UK bus services cancelled due to driver shortages

Services disrupted in several areas after drivers leave the UK and others are told to self-isolate

Ben Chapman
Tuesday 07 September 2021 12:54

Bus services are facing disruption across several regions of the UK due to a driver shortage which has been catalysed by Brexit and Covid.

Local authorities in Lincolnshire and parts of Northern Ireland have advised parents to make their own arrangements for travelling to school this week because there are not enough drivers to take the usual numbers of children.

Lincolnshire County Council said the move, which coincides with the start of the new school year, was due to "challenges currently faced by transport providers in retaining and recruiting drivers".

Bus routes in Somerset and York have also been hit by cancellations or have been operating a reduced service. The UK's biggest bus operator Stagecoach last week issued an apology for disruption to services in areas including Somerset, Cheltenham and Gloucester.

Rachel Geliamassi, managing director at Stagecoach West, said: “Like many businesses and industries across the UK, we are currently experiencing staff shortages due to the effects of the pandemic and Brexit.

The Confederation of Passenger Transport (CPT) said bus companies were working to train up new recruits to fill gaps left by drivers who had left the UK in recent months.

"There are pockets of short-term shortages caused by a number issues, including drivers having to self-isolate," said Tom Bartošák-Harlow, a spokeserson for the CPT.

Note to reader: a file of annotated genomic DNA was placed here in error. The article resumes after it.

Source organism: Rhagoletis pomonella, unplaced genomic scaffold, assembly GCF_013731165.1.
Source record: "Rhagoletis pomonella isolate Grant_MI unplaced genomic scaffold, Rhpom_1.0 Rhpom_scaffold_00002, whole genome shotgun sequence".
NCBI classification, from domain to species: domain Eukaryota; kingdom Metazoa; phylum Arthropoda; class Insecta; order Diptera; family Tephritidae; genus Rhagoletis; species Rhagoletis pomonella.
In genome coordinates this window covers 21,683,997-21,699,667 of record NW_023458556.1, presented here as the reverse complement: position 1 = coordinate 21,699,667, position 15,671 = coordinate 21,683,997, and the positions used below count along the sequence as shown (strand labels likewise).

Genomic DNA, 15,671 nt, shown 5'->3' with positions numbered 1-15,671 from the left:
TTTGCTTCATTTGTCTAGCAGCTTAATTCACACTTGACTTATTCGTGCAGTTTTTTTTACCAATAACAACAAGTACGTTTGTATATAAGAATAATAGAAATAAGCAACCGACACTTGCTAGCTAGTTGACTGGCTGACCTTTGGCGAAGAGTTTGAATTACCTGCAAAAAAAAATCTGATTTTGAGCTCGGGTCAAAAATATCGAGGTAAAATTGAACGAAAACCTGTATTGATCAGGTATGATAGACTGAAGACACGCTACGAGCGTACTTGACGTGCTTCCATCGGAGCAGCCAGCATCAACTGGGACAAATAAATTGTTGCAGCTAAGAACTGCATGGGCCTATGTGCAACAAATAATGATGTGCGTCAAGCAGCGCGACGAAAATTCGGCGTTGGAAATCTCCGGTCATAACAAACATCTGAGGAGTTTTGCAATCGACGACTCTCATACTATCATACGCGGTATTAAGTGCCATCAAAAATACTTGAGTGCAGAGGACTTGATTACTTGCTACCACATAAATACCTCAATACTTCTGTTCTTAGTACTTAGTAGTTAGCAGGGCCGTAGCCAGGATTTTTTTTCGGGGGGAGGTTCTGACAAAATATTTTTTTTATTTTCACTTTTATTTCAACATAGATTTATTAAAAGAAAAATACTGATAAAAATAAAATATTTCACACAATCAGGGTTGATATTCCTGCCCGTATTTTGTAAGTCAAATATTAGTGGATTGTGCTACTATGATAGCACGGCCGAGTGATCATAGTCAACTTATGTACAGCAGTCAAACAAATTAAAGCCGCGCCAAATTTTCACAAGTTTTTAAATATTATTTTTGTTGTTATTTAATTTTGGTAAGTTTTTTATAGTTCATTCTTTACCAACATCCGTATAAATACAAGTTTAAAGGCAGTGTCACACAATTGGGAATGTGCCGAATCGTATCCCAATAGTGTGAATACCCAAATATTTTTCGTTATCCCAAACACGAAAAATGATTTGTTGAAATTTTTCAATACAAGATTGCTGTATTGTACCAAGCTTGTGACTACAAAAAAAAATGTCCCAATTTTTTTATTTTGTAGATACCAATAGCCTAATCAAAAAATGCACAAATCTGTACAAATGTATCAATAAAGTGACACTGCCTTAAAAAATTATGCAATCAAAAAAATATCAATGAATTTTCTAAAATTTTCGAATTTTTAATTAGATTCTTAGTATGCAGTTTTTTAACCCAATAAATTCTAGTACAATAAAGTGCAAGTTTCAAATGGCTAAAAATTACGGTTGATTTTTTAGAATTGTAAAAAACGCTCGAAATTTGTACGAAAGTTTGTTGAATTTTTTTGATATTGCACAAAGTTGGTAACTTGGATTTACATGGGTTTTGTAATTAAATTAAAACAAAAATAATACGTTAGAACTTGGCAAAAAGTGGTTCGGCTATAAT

"Drivers who had been at the end of their careers who have been on furlough at various points are choosing not to rejoin the workforce.

"A large proportion of the workforce are EU nationals who chose to return to their home countries. The pandemic has accelerated that natural turnover of staff as well."

Public transport is the latest area to be hit by a shortage of workers that has caused deepening problems for a host of businesses from hospitality to construction.

An estimated shortage of 100,000 lorry drivers, compounded by a global disruption to supply chains has caused gaps on shelves and a spike in the cost of a host of materials.

Supermarkets, pubs, fast food chains and construction companies have all experienced shortages of supplies which are expected to continue for months.

Retailers including Tesco and Waitrose have offered pay rises and bonuses to drivers in a bid to attract new recruits and tempt people who left the industry to rejoin.

Mr Bartošák-Harlow said bus operators were finding less difficulty recruiting new drivers and he was confident that problems for public transport would be short-term.

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